Staff and volunteers with the Prince William Cooperative Extension’s Environment and Natural Resources program provide educational programs for individuals and business to implement sound practices producing aesthetically pleasing landscapes that have minimal negative impacts on the environment. Programs include:
The Environment and Natural Resources team and Master Gardener Volunteers of Virginia Cooperative Extension, answer many questions throughout the year. Below are some of our most frequently asked questions for this time of year.
If you have additional questions, give our Extension Horticultural Help Desk a call at 703-792-7747
or email us at firstname.lastname@example.org.
February Horticultural Tips
- The Environment and Natural Resources team and Master Gardener volunteers of Virginia Cooperative Extension answer many questions during the winter season. These are some of our most frequently asked questions.
- Because of the warm, dry weather and winds we can experience in the winter, your broadleaved evergreens may need some extra attention (and water) to prevent damage to the leaves and plant this winter. If you have concerns about what to do, click on our Managing Winter Injury document.
- Read this timely tip from the Maryland Cooperative Extension Service on Melting Ice Safely .
In preparation for the spring lawn care season, take your lawn mower blades to a repair shop for sharpening. If you do it early, you'll miss the busy season and won't have to wait. You might also consider tuning up your lawn mower. If crabgrass was a problem in your lawn last year, now is the time to go shopping for a pre-emergent (also called "crabgrass preventer") product. You will want to buy a product that does NOT contain any fertilizer since early spring is not the time to be applying fertilizer. Wait until the ground temperatures rise above 50 degrees (usually in early March) to apply.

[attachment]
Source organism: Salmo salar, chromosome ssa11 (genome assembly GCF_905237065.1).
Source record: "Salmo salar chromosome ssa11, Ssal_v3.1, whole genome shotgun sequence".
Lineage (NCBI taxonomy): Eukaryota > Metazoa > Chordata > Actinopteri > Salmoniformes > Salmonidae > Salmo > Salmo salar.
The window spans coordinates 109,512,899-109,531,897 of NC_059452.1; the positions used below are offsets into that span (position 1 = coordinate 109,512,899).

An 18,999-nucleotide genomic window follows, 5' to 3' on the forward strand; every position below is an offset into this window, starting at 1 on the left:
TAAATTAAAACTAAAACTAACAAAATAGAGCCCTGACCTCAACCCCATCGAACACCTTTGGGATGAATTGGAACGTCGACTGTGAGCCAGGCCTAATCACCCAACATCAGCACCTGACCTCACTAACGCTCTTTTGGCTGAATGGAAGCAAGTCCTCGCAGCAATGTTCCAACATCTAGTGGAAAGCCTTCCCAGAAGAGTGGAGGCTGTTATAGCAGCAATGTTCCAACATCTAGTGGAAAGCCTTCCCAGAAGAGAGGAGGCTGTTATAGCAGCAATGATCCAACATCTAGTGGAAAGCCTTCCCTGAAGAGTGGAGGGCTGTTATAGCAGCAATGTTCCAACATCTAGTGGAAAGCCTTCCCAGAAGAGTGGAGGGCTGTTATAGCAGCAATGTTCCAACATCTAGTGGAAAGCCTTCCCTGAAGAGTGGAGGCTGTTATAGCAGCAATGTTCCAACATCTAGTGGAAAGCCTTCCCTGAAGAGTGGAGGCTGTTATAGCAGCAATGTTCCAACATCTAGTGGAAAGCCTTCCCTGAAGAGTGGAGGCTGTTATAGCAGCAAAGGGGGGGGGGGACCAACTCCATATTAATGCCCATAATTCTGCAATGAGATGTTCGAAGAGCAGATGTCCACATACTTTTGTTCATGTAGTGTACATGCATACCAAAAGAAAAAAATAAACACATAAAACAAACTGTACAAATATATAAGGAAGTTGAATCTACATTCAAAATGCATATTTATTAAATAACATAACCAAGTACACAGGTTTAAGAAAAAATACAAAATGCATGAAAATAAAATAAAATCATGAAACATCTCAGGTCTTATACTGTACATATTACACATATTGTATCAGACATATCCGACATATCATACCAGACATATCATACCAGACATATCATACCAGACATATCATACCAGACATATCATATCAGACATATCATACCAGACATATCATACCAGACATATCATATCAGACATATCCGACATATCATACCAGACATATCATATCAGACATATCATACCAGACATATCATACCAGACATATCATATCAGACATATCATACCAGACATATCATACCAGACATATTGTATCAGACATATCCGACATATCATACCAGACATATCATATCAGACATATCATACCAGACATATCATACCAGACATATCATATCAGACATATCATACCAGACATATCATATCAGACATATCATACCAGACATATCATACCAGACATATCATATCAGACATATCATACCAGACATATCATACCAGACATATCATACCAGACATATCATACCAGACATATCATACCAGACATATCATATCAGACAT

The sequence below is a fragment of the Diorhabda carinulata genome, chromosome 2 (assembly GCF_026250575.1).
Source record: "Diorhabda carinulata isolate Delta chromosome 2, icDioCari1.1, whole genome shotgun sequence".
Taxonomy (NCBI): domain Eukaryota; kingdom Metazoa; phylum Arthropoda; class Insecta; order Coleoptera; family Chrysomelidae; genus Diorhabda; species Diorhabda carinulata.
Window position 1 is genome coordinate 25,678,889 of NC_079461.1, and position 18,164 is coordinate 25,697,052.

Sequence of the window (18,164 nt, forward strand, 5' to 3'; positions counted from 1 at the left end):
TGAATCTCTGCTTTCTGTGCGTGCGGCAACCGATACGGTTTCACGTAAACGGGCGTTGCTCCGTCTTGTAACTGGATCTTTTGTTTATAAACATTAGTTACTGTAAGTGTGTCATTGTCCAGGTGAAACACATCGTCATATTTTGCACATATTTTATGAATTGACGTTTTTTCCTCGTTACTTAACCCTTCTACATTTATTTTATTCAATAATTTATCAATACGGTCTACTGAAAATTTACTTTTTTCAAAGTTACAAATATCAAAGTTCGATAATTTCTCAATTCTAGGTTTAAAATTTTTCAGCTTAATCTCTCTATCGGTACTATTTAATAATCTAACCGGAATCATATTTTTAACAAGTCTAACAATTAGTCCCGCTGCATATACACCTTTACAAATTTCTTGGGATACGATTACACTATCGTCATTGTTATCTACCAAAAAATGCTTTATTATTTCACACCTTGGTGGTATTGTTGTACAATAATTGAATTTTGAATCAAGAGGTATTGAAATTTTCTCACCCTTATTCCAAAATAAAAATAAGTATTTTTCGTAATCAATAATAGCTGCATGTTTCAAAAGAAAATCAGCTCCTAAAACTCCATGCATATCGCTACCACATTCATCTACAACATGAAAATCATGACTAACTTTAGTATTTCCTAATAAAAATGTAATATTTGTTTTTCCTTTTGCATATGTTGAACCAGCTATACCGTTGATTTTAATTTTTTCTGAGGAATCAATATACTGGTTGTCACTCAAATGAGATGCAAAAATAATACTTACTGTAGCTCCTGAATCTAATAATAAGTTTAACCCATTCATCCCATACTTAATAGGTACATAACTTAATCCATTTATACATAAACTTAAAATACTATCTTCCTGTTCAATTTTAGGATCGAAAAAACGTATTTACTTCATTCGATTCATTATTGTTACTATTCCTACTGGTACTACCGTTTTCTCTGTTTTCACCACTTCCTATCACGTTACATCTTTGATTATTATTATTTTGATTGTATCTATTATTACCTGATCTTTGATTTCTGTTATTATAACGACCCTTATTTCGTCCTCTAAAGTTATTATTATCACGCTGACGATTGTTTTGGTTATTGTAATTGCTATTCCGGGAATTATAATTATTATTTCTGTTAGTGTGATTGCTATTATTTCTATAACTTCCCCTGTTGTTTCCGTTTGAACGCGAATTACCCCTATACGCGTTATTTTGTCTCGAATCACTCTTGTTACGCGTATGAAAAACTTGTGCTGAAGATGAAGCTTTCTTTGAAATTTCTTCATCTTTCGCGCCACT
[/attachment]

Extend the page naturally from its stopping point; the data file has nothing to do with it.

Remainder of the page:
If you have additional questions, give our Extension Horticultural Help Desk a call at 703-792-7747 or click here to send an e-mail to us. It’s not too late to participate in the BEST Lawns program. For a $25 fee, we can measure and sample your lawn, develop a nutrient management plan tailored to your lawn and provide information to help improve the problems specific to your lawn. For more information visit BEST Lawns on the Prince William County website.
While not complete, the following are diseases and insects that are more commonly found this time of year. Contact the Extension office for help with diagnosis and control recommendations. INSECTS
Many insects are starting to appear in and around the house. Virginia Tech has factsheets on many common insects. VT Fact Sheets Insect ID
or call our Horticultural Help Line for information on what's "bugging" you and the best and safest way to cure the problem.DISEASES
Lesions are usually quite large and follow the veins of the leaf. Trees may drop some affected foliage. These diseases normally occur on large trees and do no permanent damage – practice good sanitation by cleaning up fallen leaves. You may choose to apply a preventive fungicide treatments next spring. A certified pesticide applicator and certified arborist can make these treatments fore you.Plants susceptible
: ash, maple, sycamore and oak trees. Fireblight:
Caused by a bacteria. The most typical symptom is branch die back from the tip down typically resembling a shepherd’s crook. Affected branches usually start dying in mid-May or June. Prune out dead branches about a foot below the dead tissue. Sterilize pruning shears between cuts. Plants susceptible: cotoneaster, pyracantha, apples, pears and Bradford pears. Juniper Tip Blight:
Characterized by dead branch tips in juniper plantings. Two different fungi cause this blight. Small outbreaks can be pruned out. Fungicides are also an option. The timing of the treatments depends on the causal fungus. Blight caused by Phomopsis is treated in the spring. Blight caused by Kabatina is treated in the fall. Oak Leaf Blister:
The light green to yellow spots will turn dark brown or black later in the season. This disease is primarily cosmetic and requires no action.Rose rosette disease (RRD):
A disease believed to be caused by the recently identified Rose rosette virus, has been spreading through much of the wild rose population of the Midwestern, Southern, and Eastern United States for years. It has been confirmed in cultivated roses in Virginia and other states.